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Jim Durham, longtime voice of Bulls, dies at 65

Broadcaster Jim Durham was Bulls’ play-by-play man for 18 seasons (1973-91). | Getty Images

Broadcaster Jim Durham was the Bulls’ play-by-play man for 18 seasons (1973-91). | Getty Images

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Updated: December 7, 2012 6:19AM

It wasn’t the type of news coach Tom Thibodeau was expecting or was prepared for, so his reaction Monday to the death of former Bulls play-by-play man Jim Durham at 65 was one of complete surprise.

‘‘Geez, that’s too bad,’’ Thibodeau said. ‘‘My condolences to his family. A great, great guy, a legend in the NBA. That’s sad news. I’m sorry to hear that.’’

Durham, a Chicago native, had been doing games for ESPN, but he called Bulls games from 1973 to 1991 and White Sox games in 1989 and 1990.

‘‘I was so sorry to learn this morning of Jim Durham’s untimely passing,’’ Bulls chairman Jerry Reinsdorf said in a statement. ‘‘Jim was the voice of the Bulls for 18 years, and he was the best at calling a basketball game I ever heard. I loved the energy he brought to our broadcasts, the way he painted a word picture of what was happening on the court, which made you feel like you were there, and his sense of humor.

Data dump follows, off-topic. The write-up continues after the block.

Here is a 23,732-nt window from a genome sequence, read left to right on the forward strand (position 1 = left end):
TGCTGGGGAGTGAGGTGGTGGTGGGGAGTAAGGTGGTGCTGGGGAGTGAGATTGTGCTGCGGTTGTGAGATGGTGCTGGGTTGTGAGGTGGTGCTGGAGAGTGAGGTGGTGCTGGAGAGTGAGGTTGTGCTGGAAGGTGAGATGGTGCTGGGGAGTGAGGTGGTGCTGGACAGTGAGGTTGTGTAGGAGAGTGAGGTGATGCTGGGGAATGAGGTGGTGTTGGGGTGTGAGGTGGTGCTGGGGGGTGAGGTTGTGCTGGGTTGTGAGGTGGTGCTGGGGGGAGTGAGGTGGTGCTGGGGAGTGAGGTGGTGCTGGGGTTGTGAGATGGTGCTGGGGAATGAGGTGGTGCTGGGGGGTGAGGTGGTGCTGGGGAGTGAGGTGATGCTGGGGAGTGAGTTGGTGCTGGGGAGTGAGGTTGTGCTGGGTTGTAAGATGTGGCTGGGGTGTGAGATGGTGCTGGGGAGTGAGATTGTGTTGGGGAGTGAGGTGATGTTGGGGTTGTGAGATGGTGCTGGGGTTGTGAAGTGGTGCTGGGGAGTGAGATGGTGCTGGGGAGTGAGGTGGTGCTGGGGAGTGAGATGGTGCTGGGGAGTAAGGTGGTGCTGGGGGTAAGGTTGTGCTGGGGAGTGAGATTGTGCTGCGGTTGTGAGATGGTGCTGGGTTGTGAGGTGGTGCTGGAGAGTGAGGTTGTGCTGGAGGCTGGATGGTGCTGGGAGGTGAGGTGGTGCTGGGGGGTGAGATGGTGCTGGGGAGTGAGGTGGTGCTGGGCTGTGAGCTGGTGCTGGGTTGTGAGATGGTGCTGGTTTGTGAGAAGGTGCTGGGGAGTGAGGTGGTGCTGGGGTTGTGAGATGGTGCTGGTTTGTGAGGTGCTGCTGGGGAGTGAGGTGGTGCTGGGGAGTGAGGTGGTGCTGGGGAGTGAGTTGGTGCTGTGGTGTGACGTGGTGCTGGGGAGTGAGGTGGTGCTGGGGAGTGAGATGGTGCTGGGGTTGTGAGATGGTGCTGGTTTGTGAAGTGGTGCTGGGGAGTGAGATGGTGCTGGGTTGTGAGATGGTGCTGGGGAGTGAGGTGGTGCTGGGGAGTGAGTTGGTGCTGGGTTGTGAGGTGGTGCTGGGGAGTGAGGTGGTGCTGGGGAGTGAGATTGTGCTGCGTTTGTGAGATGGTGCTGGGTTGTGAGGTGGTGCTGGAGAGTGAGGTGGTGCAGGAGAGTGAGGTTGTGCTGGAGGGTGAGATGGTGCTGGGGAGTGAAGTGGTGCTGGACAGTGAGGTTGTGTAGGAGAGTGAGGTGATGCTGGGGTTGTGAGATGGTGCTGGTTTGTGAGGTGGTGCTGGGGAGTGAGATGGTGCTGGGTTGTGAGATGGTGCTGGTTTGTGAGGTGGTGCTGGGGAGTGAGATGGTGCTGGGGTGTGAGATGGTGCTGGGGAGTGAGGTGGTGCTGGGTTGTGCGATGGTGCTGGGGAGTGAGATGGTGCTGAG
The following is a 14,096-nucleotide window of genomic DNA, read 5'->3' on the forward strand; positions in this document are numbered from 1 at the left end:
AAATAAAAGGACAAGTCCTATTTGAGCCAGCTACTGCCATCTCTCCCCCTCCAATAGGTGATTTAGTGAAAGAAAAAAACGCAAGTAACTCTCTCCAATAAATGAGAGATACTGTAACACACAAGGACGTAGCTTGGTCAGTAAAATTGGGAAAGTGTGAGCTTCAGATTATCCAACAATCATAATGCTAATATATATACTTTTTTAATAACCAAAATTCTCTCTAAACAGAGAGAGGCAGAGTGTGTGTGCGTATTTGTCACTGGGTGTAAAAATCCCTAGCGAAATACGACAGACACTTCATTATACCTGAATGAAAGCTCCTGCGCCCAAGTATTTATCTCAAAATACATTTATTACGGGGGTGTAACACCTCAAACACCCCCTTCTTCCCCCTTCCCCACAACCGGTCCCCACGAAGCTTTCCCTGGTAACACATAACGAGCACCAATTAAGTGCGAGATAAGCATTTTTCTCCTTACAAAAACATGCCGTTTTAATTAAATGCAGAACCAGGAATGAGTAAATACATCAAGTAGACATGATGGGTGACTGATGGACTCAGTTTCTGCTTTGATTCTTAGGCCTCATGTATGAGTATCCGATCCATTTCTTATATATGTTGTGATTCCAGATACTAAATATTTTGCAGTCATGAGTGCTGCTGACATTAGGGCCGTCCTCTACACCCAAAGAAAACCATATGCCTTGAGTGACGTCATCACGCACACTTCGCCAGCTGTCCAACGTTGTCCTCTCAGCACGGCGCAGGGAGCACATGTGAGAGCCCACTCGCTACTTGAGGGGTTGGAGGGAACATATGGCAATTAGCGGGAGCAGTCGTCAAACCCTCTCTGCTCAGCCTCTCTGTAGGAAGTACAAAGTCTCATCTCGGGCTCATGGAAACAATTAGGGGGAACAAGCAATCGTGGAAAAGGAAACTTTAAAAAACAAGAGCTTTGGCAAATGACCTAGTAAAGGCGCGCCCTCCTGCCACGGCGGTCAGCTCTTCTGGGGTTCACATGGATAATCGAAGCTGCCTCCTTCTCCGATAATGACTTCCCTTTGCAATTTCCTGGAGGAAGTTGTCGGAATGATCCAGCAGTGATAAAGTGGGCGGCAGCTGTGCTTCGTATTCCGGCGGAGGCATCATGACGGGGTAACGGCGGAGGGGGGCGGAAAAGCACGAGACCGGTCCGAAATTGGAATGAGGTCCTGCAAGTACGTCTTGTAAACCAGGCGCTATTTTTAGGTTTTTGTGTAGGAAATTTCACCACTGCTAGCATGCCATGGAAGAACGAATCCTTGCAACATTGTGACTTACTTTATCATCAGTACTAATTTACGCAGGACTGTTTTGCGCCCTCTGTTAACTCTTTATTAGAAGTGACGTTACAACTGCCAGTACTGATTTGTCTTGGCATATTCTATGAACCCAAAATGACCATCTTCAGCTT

‘‘Most importantly, Jim was my friend, and I will miss the conversations we had about the NBA, life in general and his favorite baseball team . . . the Chicago White Sox. On behalf of the entire Chicago Bulls organization, my deepest condolences to [his wife] Helen and his entire family. He will be greatly missed.’’

Durham died Sunday at his home in Tomball, Texas. The cause of death wasn’t announced, but he had called the Boston Celtics-Miami Heat season opener Tuesday for ESPN.

Bulls legend Michael Jordan texted ESPN with this statement: ‘‘The voice of champions. I will miss him.’’

Among Durham’s most memorable calls during his days with the Bulls was when Jordan made a game-winning shot over the Cleveland Cavaliers’ Craig Ehlo in the 1989 playoffs.

Durham, who also called games for the Dallas Mavericks and Houston Astros, is survived by his wife, Helen; their three children, Patrick, Richard and Tracy; and several grandchildren.

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